PRMT2 is the less-characterized member of the protein arginine methyltransferase family in terms of structure, activity, and cellular functions. PRMT2 is a modular protein containing a catalytic Ado-Met-binding domain and unique Src homology 3 domain that binds proteins with proline-rich motifs. PRMT2 is involved in a variety of cellular processes and has diverse roles in transcriptional regulation through different mechanisms depending on its binding partners. PRMT2 has been demonstrated to have weak methyltransferase activity on a histone H4 substrate, but its optimal substrates have not yet been identified. To obtain insights into the function and activity of PRMT2, we solve several crystal structures of PRMT2 from two homologs (zebrafish and mouse) in complex with either the methylation product S-adenosyl-L-homocysteine or other compounds including the first synthetic PRMT2 inhibitor (Cp1) studied so far. We reveal that the N-terminal-containing SH3 module is disordered in the full-length crystal structures, and highlights idiosyncratic features of the PRMT2 active site. We identify a new nonhistone protein substrate belonging to the serine-/arginine-rich protein family which interacts with PRMT2 and we characterize six methylation sites by mass spectrometry. To better understand structural basis for Cp1 binding, we also solve the structure of the complex PRMT4:Cp1. We compare the inhibitor-protein interactions occurring in the PRMT2 and PRMT4 complex crystal structures and show that this compound inhibits efficiently PRMT2. These results are a first step toward a better understanding of PRMT2 substrate recognition and may accelerate the development of structure-based drug design of PRMT2 inhibitors.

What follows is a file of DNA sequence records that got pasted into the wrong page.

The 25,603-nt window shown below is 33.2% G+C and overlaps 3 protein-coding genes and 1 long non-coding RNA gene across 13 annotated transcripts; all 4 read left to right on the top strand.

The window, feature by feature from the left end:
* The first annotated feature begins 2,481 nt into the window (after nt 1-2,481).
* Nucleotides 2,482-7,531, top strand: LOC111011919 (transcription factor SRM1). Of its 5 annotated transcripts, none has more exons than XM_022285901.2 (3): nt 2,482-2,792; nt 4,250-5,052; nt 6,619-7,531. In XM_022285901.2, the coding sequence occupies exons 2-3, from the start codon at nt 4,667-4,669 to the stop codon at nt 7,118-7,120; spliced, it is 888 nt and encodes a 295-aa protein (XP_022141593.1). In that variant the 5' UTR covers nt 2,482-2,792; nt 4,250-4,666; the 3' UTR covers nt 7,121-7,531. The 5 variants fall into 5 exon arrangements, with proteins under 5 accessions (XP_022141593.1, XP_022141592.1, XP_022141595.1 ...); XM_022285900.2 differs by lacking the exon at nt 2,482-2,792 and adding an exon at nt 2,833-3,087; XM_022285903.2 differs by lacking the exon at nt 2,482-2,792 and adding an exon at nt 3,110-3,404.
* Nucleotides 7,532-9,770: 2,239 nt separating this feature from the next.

Database: All coordinates and structure factors have been deposited in the Protein Data Bank: zPRMT21-408 -SFG = 5g02; zPRMT273-408 -SAH = 5fub; mPRMT21-445 -SAH = 5ful; mPRMT21-445 -Cp1 = 5fwa, mCARM1130-487 -Cp1 = 5k8v.
Keywords: CARM1; PRMT2; PRMT4; RSF1; epigenetics.
© 2016 Federation of European Biochemical Societies.